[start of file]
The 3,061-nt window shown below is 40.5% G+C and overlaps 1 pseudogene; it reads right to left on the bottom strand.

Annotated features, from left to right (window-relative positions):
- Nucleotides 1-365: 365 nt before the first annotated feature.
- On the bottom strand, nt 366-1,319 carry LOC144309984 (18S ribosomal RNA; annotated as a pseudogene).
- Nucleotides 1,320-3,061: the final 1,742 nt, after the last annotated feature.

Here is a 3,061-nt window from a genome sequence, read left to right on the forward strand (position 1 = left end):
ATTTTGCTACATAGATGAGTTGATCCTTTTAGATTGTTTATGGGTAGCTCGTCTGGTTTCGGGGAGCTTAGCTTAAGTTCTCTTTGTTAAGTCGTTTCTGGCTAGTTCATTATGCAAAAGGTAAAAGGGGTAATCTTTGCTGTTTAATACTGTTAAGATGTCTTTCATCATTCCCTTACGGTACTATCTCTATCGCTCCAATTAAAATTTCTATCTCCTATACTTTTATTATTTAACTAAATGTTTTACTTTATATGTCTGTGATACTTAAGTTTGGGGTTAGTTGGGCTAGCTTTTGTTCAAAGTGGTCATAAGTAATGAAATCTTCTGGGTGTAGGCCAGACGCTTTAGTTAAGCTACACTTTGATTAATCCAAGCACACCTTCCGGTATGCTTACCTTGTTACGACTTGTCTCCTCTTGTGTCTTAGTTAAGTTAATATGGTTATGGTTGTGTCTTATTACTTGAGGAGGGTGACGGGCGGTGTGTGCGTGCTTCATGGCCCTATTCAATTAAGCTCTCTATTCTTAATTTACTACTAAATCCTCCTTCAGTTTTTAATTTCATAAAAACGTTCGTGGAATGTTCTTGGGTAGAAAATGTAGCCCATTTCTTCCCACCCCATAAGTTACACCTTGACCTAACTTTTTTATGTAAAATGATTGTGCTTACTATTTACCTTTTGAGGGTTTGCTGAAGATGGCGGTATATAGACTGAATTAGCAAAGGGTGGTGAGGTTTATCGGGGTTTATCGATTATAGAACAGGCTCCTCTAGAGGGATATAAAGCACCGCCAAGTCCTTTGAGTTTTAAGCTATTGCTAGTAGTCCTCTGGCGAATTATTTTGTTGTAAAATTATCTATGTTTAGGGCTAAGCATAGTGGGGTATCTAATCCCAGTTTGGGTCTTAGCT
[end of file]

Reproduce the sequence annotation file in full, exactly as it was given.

The 3,061-nt window shown below is 40.5% G+C and overlaps 1 pseudogene; it reads right to left on the bottom strand.

Annotated features, from left to right (window-relative positions):
- Nucleotides 1-365: 365 nt before the first annotated feature.
- On the bottom strand, nt 366-1,319 carry LOC144309984 (18S ribosomal RNA; annotated as a pseudogene).
- Nucleotides 1,320-3,061: the final 1,742 nt, after the last annotated feature.

Here is a 3,061-nt window from a genome sequence, read left to right on the forward strand (position 1 = left end):
ATTTTGCTACATAGATGAGTTGATCCTTTTAGATTGTTTATGGGTAGCTCGTCTGGTTTCGGGGAGCTTAGCTTAAGTTCTCTTTGTTAAGTCGTTTCTGGCTAGTTCATTATGCAAAAGGTAAAAGGGGTAATCTTTGCTGTTTAATACTGTTAAGATGTCTTTCATCATTCCCTTACGGTACTATCTCTATCGCTCCAATTAAAATTTCTATCTCCTATACTTTTATTATTTAACTAAATGTTTTACTTTATATGTCTGTGATACTTAAGTTTGGGGTTAGTTGGGCTAGCTTTTGTTCAAAGTGGTCATAAGTAATGAAATCTTCTGGGTGTAGGCCAGACGCTTTAGTTAAGCTACACTTTGATTAATCCAAGCACACCTTCCGGTATGCTTACCTTGTTACGACTTGTCTCCTCTTGTGTCTTAGTTAAGTTAATATGGTTATGGTTGTGTCTTATTACTTGAGGAGGGTGACGGGCGGTGTGTGCGTGCTTCATGGCCCTATTCAATTAAGCTCTCTATTCTTAATTTACTACTAAATCCTCCTTCAGTTTTTAATTTCATAAAAACGTTCGTGGAATGTTCTTGGGTAGAAAATGTAGCCCATTTCTTCCCACCCCATAAGTTACACCTTGACCTAACTTTTTTATGTAAAATGATTGTGCTTACTATTTACCTTTTGAGGGTTTGCTGAAGATGGCGGTATATAGACTGAATTAGCAAAGGGTGGTGAGGTTTATCGGGGTTTATCGATTATAGAACAGGCTCCTCTAGAGGGATATAAAGCACCGCCAAGTCCTTTGAGTTTTAAGCTATTGCTAGTAGTCCTCTGGCGAATTATTTTGTTGTAAAATTATCTATGTTTAGGGCTAAGCATAGTGGGGTATCTAATCCCAGTTTGGGTCTTAGCT